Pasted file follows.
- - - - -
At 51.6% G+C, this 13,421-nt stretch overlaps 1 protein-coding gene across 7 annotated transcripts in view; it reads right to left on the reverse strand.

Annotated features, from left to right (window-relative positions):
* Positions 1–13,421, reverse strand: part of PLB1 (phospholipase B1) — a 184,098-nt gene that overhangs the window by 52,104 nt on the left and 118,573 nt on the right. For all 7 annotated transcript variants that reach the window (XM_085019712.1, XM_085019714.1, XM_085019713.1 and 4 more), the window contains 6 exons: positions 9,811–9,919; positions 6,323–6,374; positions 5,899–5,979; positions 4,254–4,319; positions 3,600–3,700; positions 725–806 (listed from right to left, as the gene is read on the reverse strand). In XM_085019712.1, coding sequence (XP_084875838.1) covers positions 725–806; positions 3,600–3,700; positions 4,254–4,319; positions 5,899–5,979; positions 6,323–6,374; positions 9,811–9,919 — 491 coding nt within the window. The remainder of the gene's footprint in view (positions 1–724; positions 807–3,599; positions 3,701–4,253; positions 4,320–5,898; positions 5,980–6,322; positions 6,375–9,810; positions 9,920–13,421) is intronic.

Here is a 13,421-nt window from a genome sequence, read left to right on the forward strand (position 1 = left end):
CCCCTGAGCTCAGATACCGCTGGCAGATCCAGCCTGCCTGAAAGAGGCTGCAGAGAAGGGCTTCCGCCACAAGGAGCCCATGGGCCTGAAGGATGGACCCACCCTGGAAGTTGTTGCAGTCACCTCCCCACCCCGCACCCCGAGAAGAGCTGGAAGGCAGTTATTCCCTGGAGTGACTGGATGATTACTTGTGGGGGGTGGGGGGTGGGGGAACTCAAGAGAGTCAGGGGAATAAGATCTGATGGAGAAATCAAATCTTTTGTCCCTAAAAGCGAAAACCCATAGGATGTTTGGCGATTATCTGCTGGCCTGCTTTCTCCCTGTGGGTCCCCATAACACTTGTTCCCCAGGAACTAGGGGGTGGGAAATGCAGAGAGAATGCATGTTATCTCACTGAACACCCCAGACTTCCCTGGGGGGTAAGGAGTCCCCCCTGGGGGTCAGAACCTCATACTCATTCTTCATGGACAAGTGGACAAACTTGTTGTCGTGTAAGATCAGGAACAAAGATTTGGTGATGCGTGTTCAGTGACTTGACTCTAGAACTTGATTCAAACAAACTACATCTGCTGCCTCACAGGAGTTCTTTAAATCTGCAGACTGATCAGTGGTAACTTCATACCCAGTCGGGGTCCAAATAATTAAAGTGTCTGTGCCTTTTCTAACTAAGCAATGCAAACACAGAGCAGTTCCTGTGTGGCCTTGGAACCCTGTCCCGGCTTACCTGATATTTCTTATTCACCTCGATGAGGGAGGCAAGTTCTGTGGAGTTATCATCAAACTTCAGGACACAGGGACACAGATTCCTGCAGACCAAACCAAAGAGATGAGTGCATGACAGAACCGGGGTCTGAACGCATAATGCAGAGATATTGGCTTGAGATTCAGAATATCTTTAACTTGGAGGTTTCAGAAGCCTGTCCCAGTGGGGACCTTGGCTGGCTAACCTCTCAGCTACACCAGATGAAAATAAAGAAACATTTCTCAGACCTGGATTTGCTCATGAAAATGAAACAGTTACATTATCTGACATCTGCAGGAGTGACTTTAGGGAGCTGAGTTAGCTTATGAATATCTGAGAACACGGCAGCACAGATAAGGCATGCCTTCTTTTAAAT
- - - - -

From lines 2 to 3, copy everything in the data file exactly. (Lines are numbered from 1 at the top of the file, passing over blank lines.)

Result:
Annotated features, from left to right (window-relative positions):
* Positions 1–13,421, reverse strand: part of PLB1 (phospholipase B1) — a 184,098-nt gene that overhangs the window by 52,104 nt on the left and 118,573 nt on the right. For all 7 annotated transcript variants that reach the window (XM_085019712.1, XM_085019714.1, XM_085019713.1 and 4 more), the window contains 6 exons: positions 9,811–9,919; positions 6,323–6,374; positions 5,899–5,979; positions 4,254–4,319; positions 3,600–3,700; positions 725–806 (listed from right to left, as the gene is read on the reverse strand). In XM_085019712.1, coding sequence (XP_084875838.1) covers positions 725–806; positions 3,600–3,700; positions 4,254–4,319; positions 5,899–5,979; positions 6,323–6,374; positions 9,811–9,919 — 491 coding nt within the window. The remainder of the gene's footprint in view (positions 1–724; positions 807–3,599; positions 3,701–4,253; positions 4,320–5,898; positions 5,980–6,322; positions 6,375–9,810; positions 9,920–13,421) is intronic.